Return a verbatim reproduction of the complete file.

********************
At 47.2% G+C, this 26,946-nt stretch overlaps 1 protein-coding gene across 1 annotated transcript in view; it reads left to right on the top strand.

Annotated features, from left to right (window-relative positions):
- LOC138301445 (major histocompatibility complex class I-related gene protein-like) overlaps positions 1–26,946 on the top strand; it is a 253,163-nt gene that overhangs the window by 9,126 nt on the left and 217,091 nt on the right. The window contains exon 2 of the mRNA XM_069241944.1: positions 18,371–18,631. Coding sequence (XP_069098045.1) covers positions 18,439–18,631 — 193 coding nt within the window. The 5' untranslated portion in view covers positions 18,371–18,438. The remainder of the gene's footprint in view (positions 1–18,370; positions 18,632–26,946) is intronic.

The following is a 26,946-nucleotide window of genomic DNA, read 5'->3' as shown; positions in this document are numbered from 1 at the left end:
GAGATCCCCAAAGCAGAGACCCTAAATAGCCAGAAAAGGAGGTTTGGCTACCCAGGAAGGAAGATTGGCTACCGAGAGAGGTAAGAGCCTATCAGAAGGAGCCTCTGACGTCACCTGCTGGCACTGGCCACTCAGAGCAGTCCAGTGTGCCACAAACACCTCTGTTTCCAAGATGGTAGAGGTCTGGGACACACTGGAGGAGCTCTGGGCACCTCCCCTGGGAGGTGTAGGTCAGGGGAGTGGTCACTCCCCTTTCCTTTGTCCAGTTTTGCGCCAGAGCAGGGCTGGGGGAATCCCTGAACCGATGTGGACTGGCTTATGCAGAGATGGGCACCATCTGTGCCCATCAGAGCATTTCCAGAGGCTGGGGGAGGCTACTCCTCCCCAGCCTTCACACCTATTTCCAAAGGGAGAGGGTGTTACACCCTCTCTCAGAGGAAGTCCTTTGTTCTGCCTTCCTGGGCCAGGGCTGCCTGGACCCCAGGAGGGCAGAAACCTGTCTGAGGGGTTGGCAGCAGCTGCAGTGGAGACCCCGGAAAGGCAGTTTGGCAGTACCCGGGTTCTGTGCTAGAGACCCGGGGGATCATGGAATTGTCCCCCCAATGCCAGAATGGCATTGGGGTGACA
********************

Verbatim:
At 47.2% G+C, this 26,946-nt stretch overlaps 1 protein-coding gene across 1 annotated transcript in view; it reads left to right on the top strand.

Annotated features, from left to right (window-relative positions):
- LOC138301445 (major histocompatibility complex class I-related gene protein-like) overlaps positions 1–26,946 on the top strand; it is a 253,163-nt gene that overhangs the window by 9,126 nt on the left and 217,091 nt on the right. The window contains exon 2 of the mRNA XM_069241944.1: positions 18,371–18,631. Coding sequence (XP_069098045.1) covers positions 18,439–18,631 — 193 coding nt within the window. The 5' untranslated portion in view covers positions 18,371–18,438. The remainder of the gene's footprint in view (positions 1–18,370; positions 18,632–26,946) is intronic.

The following is a 26,946-nucleotide window of genomic DNA, read 5'->3' as shown; positions in this document are numbered from 1 at the left end:
GAGATCCCCAAAGCAGAGACCCTAAATAGCCAGAAAAGGAGGTTTGGCTACCCAGGAAGGAAGATTGGCTACCGAGAGAGGTAAGAGCCTATCAGAAGGAGCCTCTGACGTCACCTGCTGGCACTGGCCACTCAGAGCAGTCCAGTGTGCCACAAACACCTCTGTTTCCAAGATGGTAGAGGTCTGGGACACACTGGAGGAGCTCTGGGCACCTCCCCTGGGAGGTGTAGGTCAGGGGAGTGGTCACTCCCCTTTCCTTTGTCCAGTTTTGCGCCAGAGCAGGGCTGGGGGAATCCCTGAACCGATGTGGACTGGCTTATGCAGAGATGGGCACCATCTGTGCCCATCAGAGCATTTCCAGAGGCTGGGGGAGGCTACTCCTCCCCAGCCTTCACACCTATTTCCAAAGGGAGAGGGTGTTACACCCTCTCTCAGAGGAAGTCCTTTGTTCTGCCTTCCTGGGCCAGGGCTGCCTGGACCCCAGGAGGGCAGAAACCTGTCTGAGGGGTTGGCAGCAGCTGCAGTGGAGACCCCGGAAAGGCAGTTTGGCAGTACCCGGGTTCTGTGCTAGAGACCCGGGGGATCATGGAATTGTCCCCCCAATGCCAGAATGGCATTGGGGTGACA